For example, when making curricular decisions the essential question is: On what basis is a particular content justified to be included in the program of study? If we agree that content should be useful, then we have a value-based criterion from which to begin to make decisions for the inclusion or exclusion of information. Thus, if we deem that the learning of a positive work ethic is useful for students in Career and Technical Education, then we have a defensible position from which to argue for the inclusion of such content. Without identifying the value from which the learning of a positive work ethic stems, then the justification for its inclusion in the curriculum can be strongly questioned. By clearly establishing the congruency between individual guiding principles and particular values Career and Technical Education can be confident of a strong defensible position to promote and adopt curricula, implement strategies and utilize particular instructional designs that will be effective for the demands of our times.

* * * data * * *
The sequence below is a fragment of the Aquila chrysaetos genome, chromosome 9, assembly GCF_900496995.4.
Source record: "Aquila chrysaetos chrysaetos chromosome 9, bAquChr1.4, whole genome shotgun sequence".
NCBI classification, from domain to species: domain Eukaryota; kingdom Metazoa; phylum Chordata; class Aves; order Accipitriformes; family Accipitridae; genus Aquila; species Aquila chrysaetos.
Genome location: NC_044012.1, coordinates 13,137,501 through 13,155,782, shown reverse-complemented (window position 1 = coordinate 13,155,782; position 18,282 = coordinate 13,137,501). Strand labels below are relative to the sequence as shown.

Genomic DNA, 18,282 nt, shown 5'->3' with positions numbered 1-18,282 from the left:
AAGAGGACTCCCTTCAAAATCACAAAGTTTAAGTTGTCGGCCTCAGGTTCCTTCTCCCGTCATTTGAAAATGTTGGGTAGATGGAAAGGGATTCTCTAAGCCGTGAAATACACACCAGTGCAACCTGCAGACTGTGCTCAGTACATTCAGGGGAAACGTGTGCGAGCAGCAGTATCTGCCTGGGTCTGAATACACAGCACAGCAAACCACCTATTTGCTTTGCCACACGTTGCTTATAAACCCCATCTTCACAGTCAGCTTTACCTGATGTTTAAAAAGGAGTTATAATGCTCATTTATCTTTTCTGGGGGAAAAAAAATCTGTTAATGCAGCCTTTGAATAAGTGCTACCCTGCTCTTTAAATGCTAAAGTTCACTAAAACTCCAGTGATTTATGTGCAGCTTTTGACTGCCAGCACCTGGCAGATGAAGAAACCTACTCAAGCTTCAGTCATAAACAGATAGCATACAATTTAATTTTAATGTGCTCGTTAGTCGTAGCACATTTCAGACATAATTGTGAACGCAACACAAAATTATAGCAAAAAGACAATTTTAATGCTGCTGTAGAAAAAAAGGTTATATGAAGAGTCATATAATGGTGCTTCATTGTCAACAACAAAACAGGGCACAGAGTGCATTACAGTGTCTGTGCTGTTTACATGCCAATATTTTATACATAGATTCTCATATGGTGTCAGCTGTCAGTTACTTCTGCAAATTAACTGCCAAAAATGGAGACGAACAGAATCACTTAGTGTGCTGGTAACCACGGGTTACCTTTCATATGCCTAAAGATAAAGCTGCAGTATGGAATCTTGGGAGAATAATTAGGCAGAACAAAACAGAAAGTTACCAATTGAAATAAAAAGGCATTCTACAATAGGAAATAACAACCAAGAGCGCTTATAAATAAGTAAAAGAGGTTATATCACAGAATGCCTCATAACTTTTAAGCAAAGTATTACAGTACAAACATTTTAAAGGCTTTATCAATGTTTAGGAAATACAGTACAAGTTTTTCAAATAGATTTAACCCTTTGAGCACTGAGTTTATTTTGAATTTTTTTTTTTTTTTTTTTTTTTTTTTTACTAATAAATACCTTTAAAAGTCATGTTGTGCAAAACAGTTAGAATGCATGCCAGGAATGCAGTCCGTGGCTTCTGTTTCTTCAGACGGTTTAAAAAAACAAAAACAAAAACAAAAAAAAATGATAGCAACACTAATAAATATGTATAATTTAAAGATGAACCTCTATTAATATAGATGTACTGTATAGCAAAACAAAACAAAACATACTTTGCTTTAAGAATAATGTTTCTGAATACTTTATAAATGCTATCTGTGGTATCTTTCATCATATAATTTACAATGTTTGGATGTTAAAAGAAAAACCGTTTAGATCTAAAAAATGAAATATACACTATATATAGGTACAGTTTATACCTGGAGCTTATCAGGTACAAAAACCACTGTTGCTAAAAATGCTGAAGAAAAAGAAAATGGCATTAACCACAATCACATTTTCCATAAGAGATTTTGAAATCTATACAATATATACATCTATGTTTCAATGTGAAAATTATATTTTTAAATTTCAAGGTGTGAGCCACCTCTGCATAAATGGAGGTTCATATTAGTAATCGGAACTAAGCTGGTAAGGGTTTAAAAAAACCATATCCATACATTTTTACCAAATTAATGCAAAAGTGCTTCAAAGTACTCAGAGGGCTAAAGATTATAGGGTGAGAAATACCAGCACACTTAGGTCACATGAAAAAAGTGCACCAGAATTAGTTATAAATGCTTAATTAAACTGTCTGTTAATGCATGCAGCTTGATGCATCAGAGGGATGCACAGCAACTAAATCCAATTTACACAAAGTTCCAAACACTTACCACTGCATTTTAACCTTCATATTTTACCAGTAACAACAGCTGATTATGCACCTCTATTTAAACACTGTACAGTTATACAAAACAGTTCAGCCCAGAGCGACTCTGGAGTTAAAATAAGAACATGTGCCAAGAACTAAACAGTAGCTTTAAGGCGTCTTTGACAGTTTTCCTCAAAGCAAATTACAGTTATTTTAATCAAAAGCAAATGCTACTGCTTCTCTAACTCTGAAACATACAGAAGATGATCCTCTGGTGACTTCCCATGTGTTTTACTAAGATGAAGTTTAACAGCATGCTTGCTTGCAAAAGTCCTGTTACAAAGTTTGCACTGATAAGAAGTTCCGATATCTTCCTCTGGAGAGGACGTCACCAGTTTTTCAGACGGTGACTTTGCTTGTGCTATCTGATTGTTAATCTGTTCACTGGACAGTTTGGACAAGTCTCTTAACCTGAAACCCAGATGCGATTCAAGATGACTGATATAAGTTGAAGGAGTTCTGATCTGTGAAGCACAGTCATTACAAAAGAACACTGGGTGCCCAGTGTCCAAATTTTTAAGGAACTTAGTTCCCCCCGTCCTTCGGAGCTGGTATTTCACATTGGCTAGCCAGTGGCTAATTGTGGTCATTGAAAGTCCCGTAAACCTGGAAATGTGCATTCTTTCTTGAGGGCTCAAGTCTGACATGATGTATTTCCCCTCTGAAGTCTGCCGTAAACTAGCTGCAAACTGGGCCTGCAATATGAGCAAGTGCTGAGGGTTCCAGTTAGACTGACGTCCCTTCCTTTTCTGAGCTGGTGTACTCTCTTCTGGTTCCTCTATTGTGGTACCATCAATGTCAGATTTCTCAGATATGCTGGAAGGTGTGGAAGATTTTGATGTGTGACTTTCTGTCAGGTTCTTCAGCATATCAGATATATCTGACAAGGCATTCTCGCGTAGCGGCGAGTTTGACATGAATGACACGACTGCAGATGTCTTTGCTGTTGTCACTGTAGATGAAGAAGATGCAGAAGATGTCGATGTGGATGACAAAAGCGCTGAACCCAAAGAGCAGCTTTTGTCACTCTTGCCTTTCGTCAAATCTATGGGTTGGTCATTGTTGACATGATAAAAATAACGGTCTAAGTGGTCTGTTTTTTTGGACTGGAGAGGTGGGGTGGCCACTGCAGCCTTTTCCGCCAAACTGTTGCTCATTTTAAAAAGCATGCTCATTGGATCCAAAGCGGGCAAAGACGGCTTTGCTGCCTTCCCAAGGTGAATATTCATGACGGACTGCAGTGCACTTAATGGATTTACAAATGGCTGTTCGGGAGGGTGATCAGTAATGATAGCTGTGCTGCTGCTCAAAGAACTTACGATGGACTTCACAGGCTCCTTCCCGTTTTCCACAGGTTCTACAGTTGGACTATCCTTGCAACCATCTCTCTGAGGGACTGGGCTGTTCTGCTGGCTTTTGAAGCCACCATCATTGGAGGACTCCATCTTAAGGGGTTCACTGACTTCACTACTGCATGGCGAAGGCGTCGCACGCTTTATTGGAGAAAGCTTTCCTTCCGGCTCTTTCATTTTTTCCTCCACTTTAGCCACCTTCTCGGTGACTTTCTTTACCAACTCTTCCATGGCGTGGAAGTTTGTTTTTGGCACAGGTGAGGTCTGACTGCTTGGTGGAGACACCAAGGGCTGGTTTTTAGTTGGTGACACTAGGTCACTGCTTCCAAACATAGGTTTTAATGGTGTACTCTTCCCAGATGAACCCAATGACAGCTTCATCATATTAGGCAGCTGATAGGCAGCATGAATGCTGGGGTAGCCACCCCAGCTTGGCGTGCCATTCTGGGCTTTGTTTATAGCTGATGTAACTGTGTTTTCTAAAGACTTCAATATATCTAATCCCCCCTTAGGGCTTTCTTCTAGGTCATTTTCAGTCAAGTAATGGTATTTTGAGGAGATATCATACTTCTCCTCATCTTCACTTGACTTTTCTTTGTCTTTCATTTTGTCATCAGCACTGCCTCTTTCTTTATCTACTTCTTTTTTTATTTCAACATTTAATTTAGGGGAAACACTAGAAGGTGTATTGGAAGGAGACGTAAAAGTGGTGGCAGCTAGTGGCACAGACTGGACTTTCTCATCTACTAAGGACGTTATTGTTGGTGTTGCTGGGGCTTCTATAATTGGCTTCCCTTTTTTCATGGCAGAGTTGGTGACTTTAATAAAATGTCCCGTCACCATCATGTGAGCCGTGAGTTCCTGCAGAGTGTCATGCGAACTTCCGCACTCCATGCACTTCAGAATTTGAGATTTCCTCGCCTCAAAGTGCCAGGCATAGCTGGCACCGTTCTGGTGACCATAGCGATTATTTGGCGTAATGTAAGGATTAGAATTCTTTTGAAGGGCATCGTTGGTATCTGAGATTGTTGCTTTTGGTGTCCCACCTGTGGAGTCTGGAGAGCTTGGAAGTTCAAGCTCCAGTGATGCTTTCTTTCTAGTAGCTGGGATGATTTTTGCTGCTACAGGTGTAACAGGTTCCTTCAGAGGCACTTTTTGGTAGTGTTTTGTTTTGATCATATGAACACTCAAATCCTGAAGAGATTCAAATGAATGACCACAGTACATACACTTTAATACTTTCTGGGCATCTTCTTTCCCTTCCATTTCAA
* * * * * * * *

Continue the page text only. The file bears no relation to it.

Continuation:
Evolving Principles

This author believes it is important to note that several principles indicated above have evolved from previously adopted principles, some remain essentially the same, and others are totally new proposed principles for Career and Technical Education. For example, underneath the value of Accessibility, the principles that refer to guidance and counseling have roots in the 1960’s. Underneath the value of Equity, the principle that addresses the elimination of gender bias was brought to the forefront in the 1970’s. The promotion of a lifelong learning principle was popularly adopted in the 1980’s. The Accountability based principle framed by the global workplace is relatively recent beginning in the 1990’s. The principle to view the development of Career and Technical Education programs stemming from a family of occupations underneath the value of Usefulness is a new principle based on currently held perspectives. The evolution of guiding principles should be recognized and utilized by the Career and Technical Education profession to assist in current program planning and implementation.